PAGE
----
I’m all for a little exercise, but I have no idea how on earth this uneven playing field could ever be levelled.

Hey, I’m up for a free gym membership to try to get my lazy ass off the sofa (joking really, I am pretty active for an unhealthy bird) but I don’t get benefits.  I’m not going to be happy about this if it reaches our neck of the woods.  Memberships can be hundreds of pounds a year so why should it only be those on benefits who get to go for nothing?

The other thing I have to ask about this, is why just target obesity.  What about the druggies, or the alcoholics, or the wife beaters?  Wouldn’t they all benefit from a little free gym exercise on prescription too?

So, in effect, for Westminster Council, they just want people to listen to their GP and they can keep their benefits.

There have to be some ways to tackle the problem in our country, but I can’t see this working how it’s been reported, after all, those who have worked up an appetite at the gym are likely to go and have a chipper and a pint on the way home as they’re starving.  Never mind though, they get to keep their benefits, so it’s all ok.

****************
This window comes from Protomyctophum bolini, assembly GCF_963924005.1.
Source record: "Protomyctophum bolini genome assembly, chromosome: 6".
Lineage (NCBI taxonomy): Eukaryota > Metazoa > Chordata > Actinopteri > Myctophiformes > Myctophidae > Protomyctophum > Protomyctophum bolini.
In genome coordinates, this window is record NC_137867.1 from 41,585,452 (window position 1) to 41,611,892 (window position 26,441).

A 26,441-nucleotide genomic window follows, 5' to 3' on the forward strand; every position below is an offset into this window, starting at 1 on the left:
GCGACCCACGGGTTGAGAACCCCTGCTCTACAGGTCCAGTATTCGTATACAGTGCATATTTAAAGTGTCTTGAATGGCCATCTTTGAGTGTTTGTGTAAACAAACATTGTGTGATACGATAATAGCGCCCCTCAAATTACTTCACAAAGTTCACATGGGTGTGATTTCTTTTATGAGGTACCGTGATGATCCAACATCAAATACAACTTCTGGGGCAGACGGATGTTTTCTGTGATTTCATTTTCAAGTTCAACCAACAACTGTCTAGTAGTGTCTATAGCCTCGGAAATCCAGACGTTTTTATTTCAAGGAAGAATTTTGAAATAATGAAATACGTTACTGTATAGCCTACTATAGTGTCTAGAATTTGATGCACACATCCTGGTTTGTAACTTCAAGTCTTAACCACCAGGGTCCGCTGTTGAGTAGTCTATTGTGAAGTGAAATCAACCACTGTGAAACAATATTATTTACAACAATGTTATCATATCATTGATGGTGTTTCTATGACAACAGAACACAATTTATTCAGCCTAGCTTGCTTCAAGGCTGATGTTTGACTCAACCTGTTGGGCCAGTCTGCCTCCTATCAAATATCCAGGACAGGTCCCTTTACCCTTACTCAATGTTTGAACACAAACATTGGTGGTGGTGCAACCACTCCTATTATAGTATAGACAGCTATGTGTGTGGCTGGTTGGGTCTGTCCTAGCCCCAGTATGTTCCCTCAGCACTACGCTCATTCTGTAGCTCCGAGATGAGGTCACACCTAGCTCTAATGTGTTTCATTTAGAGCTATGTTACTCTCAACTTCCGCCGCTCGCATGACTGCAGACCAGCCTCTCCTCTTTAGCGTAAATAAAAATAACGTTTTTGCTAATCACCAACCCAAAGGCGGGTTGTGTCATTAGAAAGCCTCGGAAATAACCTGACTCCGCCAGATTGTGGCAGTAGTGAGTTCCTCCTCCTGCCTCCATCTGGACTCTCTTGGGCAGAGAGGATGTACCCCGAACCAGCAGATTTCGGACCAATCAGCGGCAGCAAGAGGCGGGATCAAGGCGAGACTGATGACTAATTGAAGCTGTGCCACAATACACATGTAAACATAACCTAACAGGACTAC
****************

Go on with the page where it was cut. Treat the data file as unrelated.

What do I think of all this?  I have no idea how the Tory Government would hope to save £5 billion from a scheme that is going to be almost impossible to enforce, police and keep up with.    If they did do it properly, I’d love to see the NHS figures for the personal trainers, nutritionists and follow-up teams they would need to get it to have any effect whatsoever.  And what about those who aren’t on benefits, why aren’t they entitled to GP help with their weight?

I think it’s all a load of codswallop, tripe and blubbery goo.